For nearly two years I’ve been following in the #DoYouEvenComicBook family on Twitter. I found Task and Toast through their SuperSuitShow podcast and then went and followed them on Twitter. I found a family there. I met people from all walks of life, all ages, all professions, all religions, all races and nationalities, and a range of sexual identities.  The one thing uniting everybody was the love of comics. This type of diversity was integral and invaluable when I was looking for inspiration in what kinds of comics I was going to use. My students are not white—not a single one. And more than half of them are not Christian. This presents a difficulty when selecting comics, because let’s face it: we still live in a world where most popular heroes are white males. But there are many comic book superheroes who are not white males, and those were the ones I needed to find to select comics to use in the unit. Luckily, I have conversed with so many people from diverse backgrounds in the #DoYouEvenComicBook family that I monitored heroes who represented my students. They needed to see themselves in heroes, to make a connection. Another invaluable tool I used are the ‘representation’ posts that #DoYouEvenComicBook Council member Task has been doing each month. Every month with a theme, and every day a different hero ranging from Women’s History Month to Hispanic Heritage Month. Black History Month to Jewish Culture Month and everything in between.

I started the unit by discussing real life heroes with the students. We discussed what makes a hero and what qualities they have. We talked about people like firemen, police officers, parents and relatives, lifeguards, soldiers, and, yes, even teachers. After the discussion we moved on to the vocabulary for the unit, for which they would be tested at the end. I selected words that I felt would be useful to know in their everyday lives, and words that would increase the understanding of real life heroes and superheroes. These were the words:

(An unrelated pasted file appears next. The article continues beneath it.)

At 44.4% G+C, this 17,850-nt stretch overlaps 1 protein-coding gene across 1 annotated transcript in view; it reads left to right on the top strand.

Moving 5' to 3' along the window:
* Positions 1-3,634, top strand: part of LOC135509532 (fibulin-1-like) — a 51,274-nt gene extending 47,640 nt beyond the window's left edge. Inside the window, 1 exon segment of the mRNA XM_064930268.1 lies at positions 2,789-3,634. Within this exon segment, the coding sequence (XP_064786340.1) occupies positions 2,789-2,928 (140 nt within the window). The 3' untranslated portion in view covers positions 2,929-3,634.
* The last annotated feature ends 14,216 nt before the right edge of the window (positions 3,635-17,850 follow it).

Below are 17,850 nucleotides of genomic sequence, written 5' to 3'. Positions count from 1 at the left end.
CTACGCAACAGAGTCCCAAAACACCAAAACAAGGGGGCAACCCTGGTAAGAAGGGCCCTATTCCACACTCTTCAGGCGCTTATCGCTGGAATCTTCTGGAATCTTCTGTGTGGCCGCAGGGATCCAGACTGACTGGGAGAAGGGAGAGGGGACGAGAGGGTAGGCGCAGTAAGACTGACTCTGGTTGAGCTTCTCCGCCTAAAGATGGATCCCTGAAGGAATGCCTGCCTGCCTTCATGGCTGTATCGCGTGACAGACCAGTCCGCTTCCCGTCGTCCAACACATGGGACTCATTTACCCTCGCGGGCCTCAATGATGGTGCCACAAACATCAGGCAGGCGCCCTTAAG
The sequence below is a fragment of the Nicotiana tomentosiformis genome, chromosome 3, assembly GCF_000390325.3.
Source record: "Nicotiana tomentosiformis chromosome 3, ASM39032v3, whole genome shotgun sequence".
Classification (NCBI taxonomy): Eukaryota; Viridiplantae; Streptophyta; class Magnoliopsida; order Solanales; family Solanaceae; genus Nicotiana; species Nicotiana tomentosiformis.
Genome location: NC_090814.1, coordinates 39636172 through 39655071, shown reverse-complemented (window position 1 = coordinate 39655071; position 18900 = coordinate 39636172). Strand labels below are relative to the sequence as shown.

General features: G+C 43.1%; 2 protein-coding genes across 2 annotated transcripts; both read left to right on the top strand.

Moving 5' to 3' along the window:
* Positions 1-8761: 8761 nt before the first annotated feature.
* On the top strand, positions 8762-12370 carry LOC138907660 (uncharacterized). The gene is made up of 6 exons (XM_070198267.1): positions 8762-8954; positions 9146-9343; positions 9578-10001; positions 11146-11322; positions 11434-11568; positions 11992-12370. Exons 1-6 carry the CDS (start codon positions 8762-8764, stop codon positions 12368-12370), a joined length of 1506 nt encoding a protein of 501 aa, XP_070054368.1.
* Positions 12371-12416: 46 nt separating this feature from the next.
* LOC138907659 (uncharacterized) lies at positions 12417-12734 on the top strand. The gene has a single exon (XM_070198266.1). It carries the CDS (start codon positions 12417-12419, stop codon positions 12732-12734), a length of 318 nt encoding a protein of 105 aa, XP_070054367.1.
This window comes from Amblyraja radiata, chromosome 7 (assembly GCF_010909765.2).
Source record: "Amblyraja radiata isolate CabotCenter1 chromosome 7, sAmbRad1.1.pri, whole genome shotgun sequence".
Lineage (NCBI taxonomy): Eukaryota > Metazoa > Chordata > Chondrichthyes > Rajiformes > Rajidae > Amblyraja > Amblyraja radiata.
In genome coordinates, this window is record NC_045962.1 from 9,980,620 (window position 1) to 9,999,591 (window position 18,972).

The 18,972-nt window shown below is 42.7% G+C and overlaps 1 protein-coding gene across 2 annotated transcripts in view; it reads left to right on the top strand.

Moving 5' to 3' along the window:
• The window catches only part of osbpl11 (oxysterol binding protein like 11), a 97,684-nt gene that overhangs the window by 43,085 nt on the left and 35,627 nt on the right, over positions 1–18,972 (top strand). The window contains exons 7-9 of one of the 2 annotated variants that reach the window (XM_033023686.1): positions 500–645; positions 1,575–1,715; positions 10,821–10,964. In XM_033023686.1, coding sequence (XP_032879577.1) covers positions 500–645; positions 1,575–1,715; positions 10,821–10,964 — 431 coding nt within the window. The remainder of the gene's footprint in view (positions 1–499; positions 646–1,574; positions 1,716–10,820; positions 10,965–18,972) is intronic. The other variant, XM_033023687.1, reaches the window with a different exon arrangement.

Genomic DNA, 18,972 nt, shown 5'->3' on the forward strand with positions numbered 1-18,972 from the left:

Justice, Protect, Defend, Victory, Defeat, Invisible, Villain, Courage, Responsibility, Truth, and Rescue.

After working on the vocabulary we moved on to a Reading Comprehension phase. Luckily I found worksheets that worked perfectly for my unit. The first was a short biography of Stan Lee as well as a description of how he created Spider-Man. It’s called “Why Spider-Man Isn’t Mosquito Man.” The second worksheet is a story about a young boy who explains to his grandmother why he likes comic books and especially Spider-Man. It’s called “With Great Power.” They read the texts and then answered some reading comprehension questions as well as some short-answer writing.

 

The vocabulary and the reading comprehension laid the scaffolding to begin the introduction of the comic books. My 5 classes spent two full days in the school’s Media Center (what we old folks call a library) reading comics and coming up with ideas to create their own superheroes. They were asked to choose a name, age, country of origin, powers, and short origin story for their original heroes. Luckily our school’s Media Center Specialist is also a comic book fan; she keeps the Media Center well stocked with trade paperbacks.

I also went out-of-pocket and purchased about a hundred dollars’ worth of single issues from my LCS, Challenges Games and Comics in Atlanta, Georgia. I purchased comics that had heroes who would reflect my students. Comics like Mosaic by Geoffrey Thorne, Ms. Marvel by G.Willow Wilson, characters Miles Morales and Riri Williams by Brian Michael Bendis, Black Panther by Ta-Nehisi Coates, Jessica Cruz Green Lantern by Sam Humphries, Wonder Woman by Greg Rucka, Superwoman by Kate Perkins, and Supergirl by Steve Orlando—as well as many more. Right from the start I could tell that the students were amazed that there were so many heroes that looked like them. That had nationalities, skin colors, genders and religions like them. They loved the artwork and action in the books, and then they were hooked. They wanted to know what was going on in the story. I told them that if they wanted to know, then they had to read them. I placed a variety of foreign language word-to-word dictionaries on the tables and told them to have at it. They started learning new vocabulary and reading skills without even realizing that they were actually learning. Almost immediately I could hear them murmuring to each what they would want to be if they were a superhero.